In our work we are constantly researching how we can improve the environmental performance of our buildings, but always in the context of wider architectural ideas. A defining principle of our practice is that architecture doesn’t have to be sacrificed to achieve excellent energy performance. Achieving a very high standard of energy performance should not on its own be remarkable and hopefully there will soon be a time when all buildings are built to this standard.
I am particularly interested in the question of what potential architectural qualities a very low-energy building might have, and how the building fabric might be manipulated to express the inherent character of its materials and the way they are assembled. In the early days of ‘green’ architecture, buildings wore their solar panels and ventilation cowels proudly as symbols of their environmental ambitions, often concealing a not very well insulated building behind, and seldom with much architectural ambition. If we are serious about conserving energy and reducing carbon emissions we need to eliminate the need for that energy in the first place. Such an approach has certain implications on the building:
- To minimise heat losses the form of the building tends to be compact.
- High levels of insulation require thick walls with deep window reveals.
- High performance windows have quite chunky frames, although these can be partially
concealed by the external wall cladding.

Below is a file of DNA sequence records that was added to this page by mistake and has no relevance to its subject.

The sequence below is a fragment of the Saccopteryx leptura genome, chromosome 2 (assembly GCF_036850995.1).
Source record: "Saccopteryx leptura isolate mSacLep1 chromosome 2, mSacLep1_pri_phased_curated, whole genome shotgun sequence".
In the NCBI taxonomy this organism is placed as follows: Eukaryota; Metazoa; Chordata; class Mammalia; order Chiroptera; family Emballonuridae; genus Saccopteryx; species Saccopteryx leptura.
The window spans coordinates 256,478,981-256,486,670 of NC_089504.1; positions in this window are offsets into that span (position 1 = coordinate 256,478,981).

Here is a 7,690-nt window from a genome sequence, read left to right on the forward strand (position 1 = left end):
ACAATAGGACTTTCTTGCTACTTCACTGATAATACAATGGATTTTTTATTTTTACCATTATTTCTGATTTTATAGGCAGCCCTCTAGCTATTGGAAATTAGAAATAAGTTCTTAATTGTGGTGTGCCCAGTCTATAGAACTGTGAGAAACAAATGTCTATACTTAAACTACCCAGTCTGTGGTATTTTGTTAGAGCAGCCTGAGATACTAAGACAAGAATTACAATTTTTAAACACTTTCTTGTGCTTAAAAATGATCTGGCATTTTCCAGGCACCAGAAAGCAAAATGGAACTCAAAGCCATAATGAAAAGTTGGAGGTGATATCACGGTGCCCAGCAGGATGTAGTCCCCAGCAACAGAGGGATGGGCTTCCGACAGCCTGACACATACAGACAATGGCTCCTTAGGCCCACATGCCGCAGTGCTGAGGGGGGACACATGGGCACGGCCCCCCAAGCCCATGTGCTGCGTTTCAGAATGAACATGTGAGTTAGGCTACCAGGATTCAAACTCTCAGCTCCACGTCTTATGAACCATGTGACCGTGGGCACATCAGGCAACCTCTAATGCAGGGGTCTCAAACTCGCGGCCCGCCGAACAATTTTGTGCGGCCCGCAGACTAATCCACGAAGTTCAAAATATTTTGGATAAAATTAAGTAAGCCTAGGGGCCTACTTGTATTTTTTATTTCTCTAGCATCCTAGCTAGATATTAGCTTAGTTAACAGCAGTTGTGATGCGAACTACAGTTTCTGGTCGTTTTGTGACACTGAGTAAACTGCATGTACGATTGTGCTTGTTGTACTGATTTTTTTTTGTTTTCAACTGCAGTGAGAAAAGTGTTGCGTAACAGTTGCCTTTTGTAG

- Overhanging roofs or solar shading to protect the windows from summer over-heating.
These characteristics are a product of the materials available today and a pressing need to reduce our dependency on fossil fuels. As products and technology evolve the resulting buildings will change. For example, the need for thick walls is partly due to our desire to use natural insulation materials that require a greater thickness to achieve the same performance as a petrochemical-based foam insulation. More efficient insulation products may be developed in the future from renewable resources and the need for thick walls might become a blip easily identified as characteristic as of these few decades.
The fundamental role of architecture in providing shelter, housing, places for communal activities and for worship has not changed much for thousands of years but the means at our disposal and the ways in which these needs might be fulfilled are constantly evolving. The period since the industrial revolution has seen a huge expansion in technology, engineering and construction techniques. Fundamental to the Modern movement in design (late 19th Century - 1960s) was a belief in technology, that industrial processes and technological progress would result in a better standard of life for most people. We no-longer see technology as a panacea for all our problems and we understand that it often has negative consequences as well as undoubtedly immense benefits. The problems might be unforeseen, or more often there are plenty of people who see them coming but we blunder along regardless. The architecture of the 20th Century has many high points, but there were also serious failings, particularly with poor insulation and damp control, and a lack of regard for the social structures and emotional needs of the communities the buildings were meant to serve.